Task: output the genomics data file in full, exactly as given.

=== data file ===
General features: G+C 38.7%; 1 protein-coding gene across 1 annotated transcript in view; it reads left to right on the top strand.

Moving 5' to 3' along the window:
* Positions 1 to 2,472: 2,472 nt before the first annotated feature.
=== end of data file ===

General features: G+C 38.7%; 1 protein-coding gene across 1 annotated transcript in view; it reads left to right on the top strand.

Moving 5' to 3' along the window:
* Positions 1 to 2,472: 2,472 nt before the first annotated feature.